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 Talking Points to Obfuscation
 Leonard Fein, USA
 August 2, 2002
 
The New York Times reports that under contract with the United States Agency for International Development, researchers from the Johns Hopkins University have surveyed the state of malnutrition among Palestinian children in the West Bank and Gaza. The preliminary findings show that 51% of those children are indeed suffering from malnutrition—30% from chronic malnutrition, 21% from acute malnutrition. The formal report is due to be published August 5. Israel's reaction thus far has been to deny the findings. It denies the report—as also reports of malnutrition by the World Bank and the International Monetary Fund—on the grounds that it biased, since it was directed by a Palestinian doctor. It claims there is neither hunger nor malnutrition in the West Bank and Gaza, albeit there is "humanitarian distress," which is actually "accelerating the moves toward a cease fire." At the same time, according to Israeli newspaper reports, Israel dismisses the significance of the much-rumored imminent Palestinian announcement of a unilateral cease fire. "It won't be close to our demands," according to a senior government source.

In the meantime, we may rest assured that American Jewish organizations are preparing "talking points" for distribution to their constituents in anticipation of the publication of the malnutrition report. If past is prologue, which it usually is, here are some examples of the sort of thing we may expect in the days ahead:

* These misleading data are plainly yet another demonstration of anti-Israel bias. The study, directed by a Palestinian doctor, has produced false data, and in any case the malnutrition they report must be understood in the broader context of the conflict.

* We know the data are false because Israel is the only democracy in the Middle East. In keeping with the Jewish tradition, Israel is always sensitive to humanitarian concerns, especially as they involve children. It is simply unthinkable that Israel would knowingly be in any way responsible for the malnutrition of children.

* Responsibility for the non-existent malnutrition rests with the Palestinians—specifically, with Yasser Arafat, who is irrelevant. Israel has transmitted documents to the United States that show conclusively that Yasser Arafat is personally responsible for eating the food allocated to West Bank children.

* Responsibility for the non-existent malnutrition rests with the Palestinians—specifically, with Yasser Arafat, who is irrelevant. Israel has repeatedly stated that if the Palestinians would acquiesce to Israeli policy, no one would be hungry any more.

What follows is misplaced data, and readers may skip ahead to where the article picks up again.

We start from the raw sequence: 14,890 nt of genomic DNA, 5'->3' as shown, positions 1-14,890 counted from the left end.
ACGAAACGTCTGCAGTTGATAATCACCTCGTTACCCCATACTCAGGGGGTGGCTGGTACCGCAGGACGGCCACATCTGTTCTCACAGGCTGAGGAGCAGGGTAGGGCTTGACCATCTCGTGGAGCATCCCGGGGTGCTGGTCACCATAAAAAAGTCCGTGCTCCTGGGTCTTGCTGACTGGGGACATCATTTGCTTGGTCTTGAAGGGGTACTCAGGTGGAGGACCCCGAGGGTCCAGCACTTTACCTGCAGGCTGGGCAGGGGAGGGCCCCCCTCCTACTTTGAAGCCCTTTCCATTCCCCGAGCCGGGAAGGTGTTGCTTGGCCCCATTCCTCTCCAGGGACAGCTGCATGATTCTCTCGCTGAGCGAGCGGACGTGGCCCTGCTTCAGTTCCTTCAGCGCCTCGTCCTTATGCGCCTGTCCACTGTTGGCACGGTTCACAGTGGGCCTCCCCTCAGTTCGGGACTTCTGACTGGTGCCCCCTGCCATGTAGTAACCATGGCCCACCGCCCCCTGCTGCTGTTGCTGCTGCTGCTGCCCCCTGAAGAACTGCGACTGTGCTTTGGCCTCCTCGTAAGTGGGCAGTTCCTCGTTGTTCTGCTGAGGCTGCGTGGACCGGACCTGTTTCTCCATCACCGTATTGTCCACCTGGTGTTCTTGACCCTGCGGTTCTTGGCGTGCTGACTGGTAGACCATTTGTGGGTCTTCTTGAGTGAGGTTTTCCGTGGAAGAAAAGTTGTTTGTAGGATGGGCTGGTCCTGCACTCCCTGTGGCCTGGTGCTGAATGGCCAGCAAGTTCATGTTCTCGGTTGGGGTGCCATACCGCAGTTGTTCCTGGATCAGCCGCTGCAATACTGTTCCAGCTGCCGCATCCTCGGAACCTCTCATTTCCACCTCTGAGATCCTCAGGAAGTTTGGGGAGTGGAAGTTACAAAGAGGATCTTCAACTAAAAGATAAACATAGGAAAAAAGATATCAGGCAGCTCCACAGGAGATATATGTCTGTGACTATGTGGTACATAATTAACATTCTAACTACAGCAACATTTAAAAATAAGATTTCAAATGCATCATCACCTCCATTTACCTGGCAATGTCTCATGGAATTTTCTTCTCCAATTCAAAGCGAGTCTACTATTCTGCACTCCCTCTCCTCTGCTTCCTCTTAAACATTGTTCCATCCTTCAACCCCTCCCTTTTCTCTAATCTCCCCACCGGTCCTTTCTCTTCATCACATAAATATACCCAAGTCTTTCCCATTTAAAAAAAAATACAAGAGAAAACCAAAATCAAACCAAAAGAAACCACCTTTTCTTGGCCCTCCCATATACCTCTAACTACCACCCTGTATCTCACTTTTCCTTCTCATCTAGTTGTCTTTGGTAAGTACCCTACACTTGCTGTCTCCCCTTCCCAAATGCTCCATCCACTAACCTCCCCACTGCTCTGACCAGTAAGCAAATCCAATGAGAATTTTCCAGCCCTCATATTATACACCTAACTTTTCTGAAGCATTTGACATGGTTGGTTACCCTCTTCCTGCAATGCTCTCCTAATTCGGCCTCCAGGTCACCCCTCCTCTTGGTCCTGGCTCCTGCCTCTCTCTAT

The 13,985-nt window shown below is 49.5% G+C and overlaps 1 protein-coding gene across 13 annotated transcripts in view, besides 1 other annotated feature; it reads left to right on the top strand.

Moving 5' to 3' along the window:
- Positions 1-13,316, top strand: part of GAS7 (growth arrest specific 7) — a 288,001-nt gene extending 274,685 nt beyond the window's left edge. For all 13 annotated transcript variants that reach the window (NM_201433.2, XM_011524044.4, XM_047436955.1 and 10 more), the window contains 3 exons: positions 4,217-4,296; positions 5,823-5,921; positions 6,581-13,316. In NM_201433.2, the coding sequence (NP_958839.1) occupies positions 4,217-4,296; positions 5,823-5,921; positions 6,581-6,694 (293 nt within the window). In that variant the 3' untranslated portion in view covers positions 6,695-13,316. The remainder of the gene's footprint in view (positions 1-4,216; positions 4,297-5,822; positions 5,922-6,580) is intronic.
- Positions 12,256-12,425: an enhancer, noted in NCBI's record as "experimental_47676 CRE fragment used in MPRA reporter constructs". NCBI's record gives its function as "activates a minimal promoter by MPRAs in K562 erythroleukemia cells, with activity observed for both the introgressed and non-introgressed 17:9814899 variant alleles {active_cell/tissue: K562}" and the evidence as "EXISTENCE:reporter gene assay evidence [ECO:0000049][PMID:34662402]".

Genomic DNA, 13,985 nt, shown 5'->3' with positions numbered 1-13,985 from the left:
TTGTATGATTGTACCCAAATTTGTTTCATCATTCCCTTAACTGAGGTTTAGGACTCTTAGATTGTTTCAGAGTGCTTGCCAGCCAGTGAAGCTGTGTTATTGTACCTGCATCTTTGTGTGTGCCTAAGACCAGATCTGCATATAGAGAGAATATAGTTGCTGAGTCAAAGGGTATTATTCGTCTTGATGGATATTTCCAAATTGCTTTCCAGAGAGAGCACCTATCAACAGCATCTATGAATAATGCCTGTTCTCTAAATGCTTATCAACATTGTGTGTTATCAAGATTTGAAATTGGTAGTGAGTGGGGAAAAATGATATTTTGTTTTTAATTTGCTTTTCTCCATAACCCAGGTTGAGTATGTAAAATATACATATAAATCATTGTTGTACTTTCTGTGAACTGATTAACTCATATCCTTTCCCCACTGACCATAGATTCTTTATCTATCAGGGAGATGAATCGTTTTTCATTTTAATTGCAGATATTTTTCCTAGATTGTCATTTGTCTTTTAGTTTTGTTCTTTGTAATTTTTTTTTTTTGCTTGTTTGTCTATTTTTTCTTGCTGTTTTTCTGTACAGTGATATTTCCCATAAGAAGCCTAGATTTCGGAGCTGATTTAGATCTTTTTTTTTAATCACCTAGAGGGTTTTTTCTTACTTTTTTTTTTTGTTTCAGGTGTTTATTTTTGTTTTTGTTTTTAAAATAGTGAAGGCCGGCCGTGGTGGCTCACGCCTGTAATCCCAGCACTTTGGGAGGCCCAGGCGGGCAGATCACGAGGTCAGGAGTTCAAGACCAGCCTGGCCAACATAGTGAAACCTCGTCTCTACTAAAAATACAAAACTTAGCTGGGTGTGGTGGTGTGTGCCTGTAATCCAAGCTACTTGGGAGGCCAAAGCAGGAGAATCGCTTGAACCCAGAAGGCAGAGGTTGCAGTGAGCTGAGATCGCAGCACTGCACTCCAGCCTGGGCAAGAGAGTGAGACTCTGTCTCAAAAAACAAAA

* Responsibility for the non-existent malnutrition rests with the Palestinians—specifically, with Yasser Arafat, who is irrelevant. Israel has ample evidence that there is more than enough food in the West Bank, but that the Palestinian authorities, with the cooperation of Palestinian parents, are purposely starving their children, for whom they do not care, in order to elicit world sympathy.

* It is important to remember that when Israel causes malnutrition, which it does not, Israelis feel remorse. Palestinians know nothing of remorse. Accordingly, the Palestinians should be blamed not only for the non-existent malnutrition which is their fault, but also for making the Israelis feel bad.

* If the Palestinians had accepted the United Nations partition of 1947, all this unpleasantness could have been avoided.

* Unfortunately, some continue to blur the lines between terrorism and self-defense. There is no moral equivalence between suicide bombing and denial of food to children.

* Israel's Defense Ministry has a web site filled with stories of how Israeli soldiers have gone out of their way, at great personal risk, to provide snacks for Palestinian children—this even though they are not suffering from malnutrition.

* If Palestinians children were truly hungry, their families would move to Jordan, where they belong. Israel has film that shows Palestinian children being taught to simulate the symptoms of malnutrition.

* Johns Hopkins University is located in Baltimore. The schools of Baltimore were segregated until 1964. Baltimore-based institutions have no right to preach to Israel regarding humanitarian behavior.

* The United States Agency for International Development used to be part of the State Department, which is staffed by Arabists and self-hating Jews, and is even today headed by Colin Powell, who does not regard Yasser Arafat as irrelevant.

* The so-called bomb which was dropped by the Israeli air force in Gaza last week, with unfortunate and unintended consequences, commonly referred to as collateral damage, was in fact a one-ton shipment of food. Israel regrets that it caused human casualties, and Israel feels very bad. Even Prime Minister Sharon has expressed his regrets, which must be taken very seriously since he earlier described the so-called bomb as a "great success."

* Malnutrition is a world-wide phenomenon. At least five provinces of Pakistan have higher rates of malnutrition. Singling out Israel for criticism is evidence of anti-Israel bias.

* If Palestinian children spent less time throwing stones, they would have more time to eat.

* Eating disorders are in fact a sign of upward mobility.

Malnutrition is a clinical condition that can cause life-long impairment. Sometimes the best defense is genuine contrition, as evidenced by changed policies.

Leonard Fein's most recent book is Against the Dying of the Light: A Father's Story of Love, Loss, and Hope (Jewish Lights, 2001).

From The Forward, August 2, 2002.